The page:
I have angels disguised as friends that have encouraged me to tell my story and get involved with March of Dimes. Not only will this be therapeutic for me, but more importantly, I will have the opportunity to help others. This is one of the greatest gifts of all.
In August of 2010, my husband and I decided to go on a “Babymoon” to Savannah, Georgia. I had always heard of how beautiful it was there, and the fact that it was a short plane ride away from Virginia sold me.
Before we left, I had an appointment with my OB/GYN. I asked her for a green light to fly on a plane, given I was 32 weeks pregnant. She said everything seemed normal, so we were on our way to a relaxing vacation.I had a prenatal massage the second day we were in Georgia and later worked out on the elliptical machine at the hotel. That evening, I realized I hadn’t felt my baby kick or move in the last few hours. I told my husband that if I still hadn’t felt anything by morning, we should go to a clinic to make sure everything was okay. At 7 a.m. the next morning, I woke up after a worrisome night and still hadn’t felt our baby move. My husband was on his laptop soon after and found a hospital close by.
On our way to the hospital, I called my sister in Texas and told her not to worry, but that we were going to the hospital just to make sure that the baby was fine. I told her NOT to call my parents or other siblings. I knew it would only worry them for no reason.When we arrived at the hospital, we were admitted soon after. The nurse gave me some apple juice to sip on in an effort to raise the baby’s heart rate. According to the nurse, the baby’s heart rate was not fluctuating. It was stagnant at 140. They put this apparatus on me that zapped my belly to try to “wake the baby.” The heart rate was still the same.
The next thing I remember the hospital’s resident was telling me, “We need to deliver now.” I asked, “Deliver what?” I hadn’t a CLUE! He said, “the baby.”I was quickly rushed into the surgery room for an emergency C-section. In the meantime, my husband was calling our extended family to let them know our baby was coming. I was sitting there being prepped for surgery, shivering with fear. I had NEVER trembled like that before but it felt like I was sitting on an iceberg in the middle of nowhere…helpless. I looked up at the anesthesiologist right before surgery and I said, “Please save my baby!” I told him I was scared and the next thing I knew, I woke up, looked down and saw my flat stomach. It took a while for things to sink in.
At 32 weeks and 4 days, our beautiful daughter was born. Francesca Margo Flewelling. Many emotions were rushing through including excitement, anxiety, fear, sadness, happiness…the list goes on! All we could do was just ride the wave! We had no other child to compare our newborn experience to, so living in a hotel and visiting our baby girl in the NICU for 3 ½ weeks was “normal” to us.Soon after the delivery, I was greeted by a March of Dimes representative. She gave us a bag of goodies and told us that if we needed anything, we could lean on them. After a few days, I went to a March of Dimes workshop in the hospital where we made necklaces with symbolic charms. Not only did this take my mind of things, it was nice to be surrounded by others who were experiencing an early childbirth. I actually met a very dear friend in the workshop who I keep in contact with.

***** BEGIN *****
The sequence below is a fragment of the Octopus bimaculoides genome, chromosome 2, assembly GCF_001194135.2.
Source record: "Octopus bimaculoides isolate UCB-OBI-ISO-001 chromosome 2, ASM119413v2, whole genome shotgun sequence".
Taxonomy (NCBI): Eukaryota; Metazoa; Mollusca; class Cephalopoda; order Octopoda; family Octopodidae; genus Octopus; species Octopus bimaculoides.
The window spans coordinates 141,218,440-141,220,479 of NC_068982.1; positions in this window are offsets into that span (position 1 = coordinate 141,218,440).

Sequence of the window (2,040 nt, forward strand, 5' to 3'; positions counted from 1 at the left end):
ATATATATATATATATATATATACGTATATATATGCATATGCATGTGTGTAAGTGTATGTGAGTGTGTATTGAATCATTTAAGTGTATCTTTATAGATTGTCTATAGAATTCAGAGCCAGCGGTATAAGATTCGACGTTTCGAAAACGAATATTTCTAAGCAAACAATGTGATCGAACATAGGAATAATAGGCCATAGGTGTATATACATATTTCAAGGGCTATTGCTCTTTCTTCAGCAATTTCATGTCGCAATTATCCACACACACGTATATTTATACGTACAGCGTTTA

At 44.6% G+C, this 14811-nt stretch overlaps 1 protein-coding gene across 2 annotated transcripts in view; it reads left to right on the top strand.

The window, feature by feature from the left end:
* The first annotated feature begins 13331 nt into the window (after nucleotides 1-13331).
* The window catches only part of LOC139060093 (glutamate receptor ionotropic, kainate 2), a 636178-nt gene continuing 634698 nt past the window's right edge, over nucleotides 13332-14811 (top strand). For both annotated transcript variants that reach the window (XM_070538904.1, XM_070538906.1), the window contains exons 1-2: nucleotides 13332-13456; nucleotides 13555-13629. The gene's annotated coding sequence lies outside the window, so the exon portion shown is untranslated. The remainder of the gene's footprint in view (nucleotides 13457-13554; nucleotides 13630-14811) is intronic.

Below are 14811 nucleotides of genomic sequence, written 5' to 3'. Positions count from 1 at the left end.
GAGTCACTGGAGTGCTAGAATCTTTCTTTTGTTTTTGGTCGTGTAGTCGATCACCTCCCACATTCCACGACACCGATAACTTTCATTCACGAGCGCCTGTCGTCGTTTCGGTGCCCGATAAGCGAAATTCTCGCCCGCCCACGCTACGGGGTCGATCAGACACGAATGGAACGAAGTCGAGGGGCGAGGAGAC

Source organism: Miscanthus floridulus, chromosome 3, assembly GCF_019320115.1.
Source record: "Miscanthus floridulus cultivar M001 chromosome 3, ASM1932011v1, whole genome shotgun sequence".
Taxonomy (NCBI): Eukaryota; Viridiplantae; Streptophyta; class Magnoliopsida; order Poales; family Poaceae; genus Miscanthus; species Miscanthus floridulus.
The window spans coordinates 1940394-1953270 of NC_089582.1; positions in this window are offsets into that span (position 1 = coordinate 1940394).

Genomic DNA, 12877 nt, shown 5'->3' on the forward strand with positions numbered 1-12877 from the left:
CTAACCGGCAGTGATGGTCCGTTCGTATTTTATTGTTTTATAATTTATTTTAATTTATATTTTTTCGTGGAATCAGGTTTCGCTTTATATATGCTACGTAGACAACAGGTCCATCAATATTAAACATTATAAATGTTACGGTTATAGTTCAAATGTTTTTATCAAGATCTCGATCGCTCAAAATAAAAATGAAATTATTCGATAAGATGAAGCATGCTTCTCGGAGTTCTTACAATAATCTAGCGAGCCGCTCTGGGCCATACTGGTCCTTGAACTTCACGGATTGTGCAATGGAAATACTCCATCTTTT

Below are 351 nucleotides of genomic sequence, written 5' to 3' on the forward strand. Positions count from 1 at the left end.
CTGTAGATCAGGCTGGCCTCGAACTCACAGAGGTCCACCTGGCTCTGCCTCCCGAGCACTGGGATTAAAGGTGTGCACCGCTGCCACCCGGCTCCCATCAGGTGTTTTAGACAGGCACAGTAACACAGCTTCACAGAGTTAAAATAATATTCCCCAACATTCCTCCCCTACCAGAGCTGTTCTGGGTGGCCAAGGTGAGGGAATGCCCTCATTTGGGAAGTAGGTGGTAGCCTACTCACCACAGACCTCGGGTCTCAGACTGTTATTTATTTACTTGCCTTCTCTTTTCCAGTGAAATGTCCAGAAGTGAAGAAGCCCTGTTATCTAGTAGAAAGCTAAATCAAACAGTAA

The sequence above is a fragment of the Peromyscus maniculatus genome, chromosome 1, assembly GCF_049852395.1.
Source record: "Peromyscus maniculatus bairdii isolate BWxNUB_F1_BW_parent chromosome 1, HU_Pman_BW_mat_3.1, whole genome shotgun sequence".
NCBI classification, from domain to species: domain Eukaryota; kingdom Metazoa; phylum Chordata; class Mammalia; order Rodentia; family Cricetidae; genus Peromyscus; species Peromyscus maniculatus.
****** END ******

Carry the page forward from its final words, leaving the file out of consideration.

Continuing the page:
My husband and I had to drive 12 hours back to Virginia with a newborn. I was a nervous wreck! Despite being sent home with an apnea monitor and our daughter having reflux, everything was fine. After all, we brought back the best souvenir possible. It wasn’t until our daughter was 5 months old until we realized she wasn’t grabbing things with her right hand. I researched this and realized an early hand preference is not normal. Long story short, (AS IF this story isn’t long!) she has been diagnosed with right sided hemiplegia. This falls under the Cerebral Palsy umbrella. The CP words were scary at first, but I realize they were scary because of my ignorance and stigma that I had on those words…Cerebral Palsy. I’m embarrassed to say this, but when I was young, I thought Cerebral Palsy was a disease!The neurologist and physiatrist tried to appease me by telling me that Cerebral Palsy is an umbrella term and has a large spectrum. Our daughter is on the mild side. I can’t help but turn my head and think of my friends who have children with Cerebral Palsy on the opposite side of the spectrum. Why them? Why us?
We have been down a winding road since the diagnosis. Francesca, our daughter, has been in PT since she was 6 months old and OT & Speech since she was one year old. She is now 2 ½ and close to walking!Until now, I have wanted to remain private with my daughter’s diagnosis. Not only do I not like labels, but I don’t want people to pity us or feel sorry for our situation. Our daughter is a gift and she is perfect in our eyes.
I am proud to be a team leader in the March of Dimes walk this summer in Virginia. Our little Georgia Peach and our experience with March of Dimes have inspired me to do so.